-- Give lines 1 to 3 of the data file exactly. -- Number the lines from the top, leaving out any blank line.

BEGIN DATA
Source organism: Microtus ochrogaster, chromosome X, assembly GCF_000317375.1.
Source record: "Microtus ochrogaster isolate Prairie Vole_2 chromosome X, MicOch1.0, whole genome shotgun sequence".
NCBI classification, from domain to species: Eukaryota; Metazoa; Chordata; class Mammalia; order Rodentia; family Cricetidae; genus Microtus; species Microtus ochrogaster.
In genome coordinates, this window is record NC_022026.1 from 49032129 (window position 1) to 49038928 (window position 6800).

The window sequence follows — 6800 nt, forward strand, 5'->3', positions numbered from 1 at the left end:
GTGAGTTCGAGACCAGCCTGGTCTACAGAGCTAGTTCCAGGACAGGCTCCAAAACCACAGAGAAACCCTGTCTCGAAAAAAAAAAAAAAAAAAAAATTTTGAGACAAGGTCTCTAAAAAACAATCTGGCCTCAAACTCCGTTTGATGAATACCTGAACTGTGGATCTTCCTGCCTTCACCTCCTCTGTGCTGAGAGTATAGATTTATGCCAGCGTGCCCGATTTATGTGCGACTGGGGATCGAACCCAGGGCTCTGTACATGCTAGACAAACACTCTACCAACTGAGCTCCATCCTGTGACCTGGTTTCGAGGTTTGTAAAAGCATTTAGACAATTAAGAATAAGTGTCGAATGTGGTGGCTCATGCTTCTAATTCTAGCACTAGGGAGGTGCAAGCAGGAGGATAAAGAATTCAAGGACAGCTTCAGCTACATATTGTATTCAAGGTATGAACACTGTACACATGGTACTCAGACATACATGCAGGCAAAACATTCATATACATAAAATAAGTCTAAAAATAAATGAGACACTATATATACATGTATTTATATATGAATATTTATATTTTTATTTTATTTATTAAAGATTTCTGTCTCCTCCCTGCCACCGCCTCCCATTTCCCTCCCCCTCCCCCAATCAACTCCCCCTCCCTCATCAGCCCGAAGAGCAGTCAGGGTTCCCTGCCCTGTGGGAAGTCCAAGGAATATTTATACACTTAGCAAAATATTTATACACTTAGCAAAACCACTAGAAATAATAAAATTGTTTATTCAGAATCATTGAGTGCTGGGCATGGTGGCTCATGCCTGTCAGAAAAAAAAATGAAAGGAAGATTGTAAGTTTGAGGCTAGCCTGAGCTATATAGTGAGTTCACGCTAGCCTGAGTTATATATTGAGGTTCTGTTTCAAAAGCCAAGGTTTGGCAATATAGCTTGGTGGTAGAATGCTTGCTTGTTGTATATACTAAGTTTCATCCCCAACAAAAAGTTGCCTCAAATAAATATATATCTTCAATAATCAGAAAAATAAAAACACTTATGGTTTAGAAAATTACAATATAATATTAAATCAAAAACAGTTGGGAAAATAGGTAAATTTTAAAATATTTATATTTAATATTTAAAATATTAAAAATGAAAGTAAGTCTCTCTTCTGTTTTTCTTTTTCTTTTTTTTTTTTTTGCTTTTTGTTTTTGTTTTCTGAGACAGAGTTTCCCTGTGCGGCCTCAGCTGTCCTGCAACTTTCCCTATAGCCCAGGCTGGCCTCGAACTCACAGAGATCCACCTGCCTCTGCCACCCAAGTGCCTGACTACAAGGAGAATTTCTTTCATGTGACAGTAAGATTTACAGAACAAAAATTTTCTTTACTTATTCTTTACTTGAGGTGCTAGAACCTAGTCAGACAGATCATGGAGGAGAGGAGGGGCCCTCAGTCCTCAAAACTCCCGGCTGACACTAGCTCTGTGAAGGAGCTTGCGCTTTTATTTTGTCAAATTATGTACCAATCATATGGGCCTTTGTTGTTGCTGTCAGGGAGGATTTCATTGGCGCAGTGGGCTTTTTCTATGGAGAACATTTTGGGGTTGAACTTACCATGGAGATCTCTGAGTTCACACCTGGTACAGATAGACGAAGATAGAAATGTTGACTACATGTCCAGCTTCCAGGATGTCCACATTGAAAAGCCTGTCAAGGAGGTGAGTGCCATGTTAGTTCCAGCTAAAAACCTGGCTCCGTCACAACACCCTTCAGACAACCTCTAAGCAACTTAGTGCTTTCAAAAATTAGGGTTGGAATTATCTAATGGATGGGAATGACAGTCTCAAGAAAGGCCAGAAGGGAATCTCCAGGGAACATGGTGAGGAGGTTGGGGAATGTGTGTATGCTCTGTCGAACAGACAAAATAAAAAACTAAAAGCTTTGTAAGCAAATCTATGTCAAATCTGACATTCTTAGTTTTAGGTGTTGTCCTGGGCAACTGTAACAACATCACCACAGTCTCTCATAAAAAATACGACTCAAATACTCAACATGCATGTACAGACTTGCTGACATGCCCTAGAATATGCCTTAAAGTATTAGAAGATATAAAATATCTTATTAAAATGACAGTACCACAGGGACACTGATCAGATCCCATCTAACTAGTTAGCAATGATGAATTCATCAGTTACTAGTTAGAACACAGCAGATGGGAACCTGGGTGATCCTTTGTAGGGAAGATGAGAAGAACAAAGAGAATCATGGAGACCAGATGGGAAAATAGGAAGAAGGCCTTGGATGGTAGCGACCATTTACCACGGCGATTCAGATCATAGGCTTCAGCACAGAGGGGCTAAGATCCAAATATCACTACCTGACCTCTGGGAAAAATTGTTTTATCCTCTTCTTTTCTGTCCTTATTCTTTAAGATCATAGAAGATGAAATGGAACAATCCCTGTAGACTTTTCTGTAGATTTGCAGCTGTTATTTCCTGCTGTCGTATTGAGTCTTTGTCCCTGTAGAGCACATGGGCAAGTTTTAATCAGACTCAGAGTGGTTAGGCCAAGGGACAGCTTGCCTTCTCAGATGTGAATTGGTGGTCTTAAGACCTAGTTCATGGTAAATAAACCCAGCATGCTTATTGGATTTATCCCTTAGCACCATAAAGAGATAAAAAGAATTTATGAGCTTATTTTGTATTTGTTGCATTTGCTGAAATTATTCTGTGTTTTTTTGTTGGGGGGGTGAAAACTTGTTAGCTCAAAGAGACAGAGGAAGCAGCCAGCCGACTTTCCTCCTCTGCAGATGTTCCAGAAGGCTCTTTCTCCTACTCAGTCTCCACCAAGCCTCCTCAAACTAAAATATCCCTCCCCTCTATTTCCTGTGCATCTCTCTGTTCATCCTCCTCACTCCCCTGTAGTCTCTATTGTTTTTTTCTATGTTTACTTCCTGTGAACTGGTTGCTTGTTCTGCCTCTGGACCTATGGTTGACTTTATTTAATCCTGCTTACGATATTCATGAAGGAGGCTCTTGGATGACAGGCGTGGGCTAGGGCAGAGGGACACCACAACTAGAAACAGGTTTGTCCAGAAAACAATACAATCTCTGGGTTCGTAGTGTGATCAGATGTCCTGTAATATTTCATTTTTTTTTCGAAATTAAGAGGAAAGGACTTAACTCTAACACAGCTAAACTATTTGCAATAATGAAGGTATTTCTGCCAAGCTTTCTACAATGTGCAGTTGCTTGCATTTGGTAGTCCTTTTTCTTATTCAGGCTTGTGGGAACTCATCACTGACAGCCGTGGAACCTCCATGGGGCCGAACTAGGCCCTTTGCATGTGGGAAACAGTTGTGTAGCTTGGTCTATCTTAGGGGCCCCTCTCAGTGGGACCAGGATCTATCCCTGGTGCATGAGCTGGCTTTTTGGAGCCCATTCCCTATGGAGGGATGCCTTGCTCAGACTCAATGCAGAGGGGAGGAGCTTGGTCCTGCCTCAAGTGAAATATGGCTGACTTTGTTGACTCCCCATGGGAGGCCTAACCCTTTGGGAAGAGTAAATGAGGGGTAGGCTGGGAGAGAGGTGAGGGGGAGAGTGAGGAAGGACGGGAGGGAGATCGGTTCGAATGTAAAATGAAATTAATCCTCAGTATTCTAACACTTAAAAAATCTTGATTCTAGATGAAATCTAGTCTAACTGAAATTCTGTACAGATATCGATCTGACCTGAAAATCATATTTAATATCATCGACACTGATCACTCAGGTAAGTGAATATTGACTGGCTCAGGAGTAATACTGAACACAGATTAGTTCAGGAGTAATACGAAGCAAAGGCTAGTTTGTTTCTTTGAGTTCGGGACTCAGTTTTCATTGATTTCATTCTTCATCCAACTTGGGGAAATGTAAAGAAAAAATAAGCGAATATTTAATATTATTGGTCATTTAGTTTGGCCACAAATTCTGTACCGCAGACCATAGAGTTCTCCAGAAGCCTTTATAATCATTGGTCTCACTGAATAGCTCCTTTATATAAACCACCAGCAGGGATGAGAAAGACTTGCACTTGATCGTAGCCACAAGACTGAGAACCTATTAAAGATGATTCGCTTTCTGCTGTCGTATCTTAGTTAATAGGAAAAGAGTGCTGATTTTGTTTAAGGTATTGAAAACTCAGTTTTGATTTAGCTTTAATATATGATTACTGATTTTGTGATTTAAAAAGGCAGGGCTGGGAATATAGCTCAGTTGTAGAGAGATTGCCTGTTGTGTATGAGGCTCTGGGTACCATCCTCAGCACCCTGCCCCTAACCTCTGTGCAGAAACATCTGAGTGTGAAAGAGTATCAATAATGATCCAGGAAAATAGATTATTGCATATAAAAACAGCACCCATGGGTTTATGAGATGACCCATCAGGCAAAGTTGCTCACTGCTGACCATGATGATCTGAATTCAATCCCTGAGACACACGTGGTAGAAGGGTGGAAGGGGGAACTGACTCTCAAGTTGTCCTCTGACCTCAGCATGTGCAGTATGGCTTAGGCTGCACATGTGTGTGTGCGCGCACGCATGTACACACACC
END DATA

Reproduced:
Source organism: Microtus ochrogaster, chromosome X, assembly GCF_000317375.1.
Source record: "Microtus ochrogaster isolate Prairie Vole_2 chromosome X, MicOch1.0, whole genome shotgun sequence".
NCBI classification, from domain to species: Eukaryota; Metazoa; Chordata; class Mammalia; order Rodentia; family Cricetidae; genus Microtus; species Microtus ochrogaster.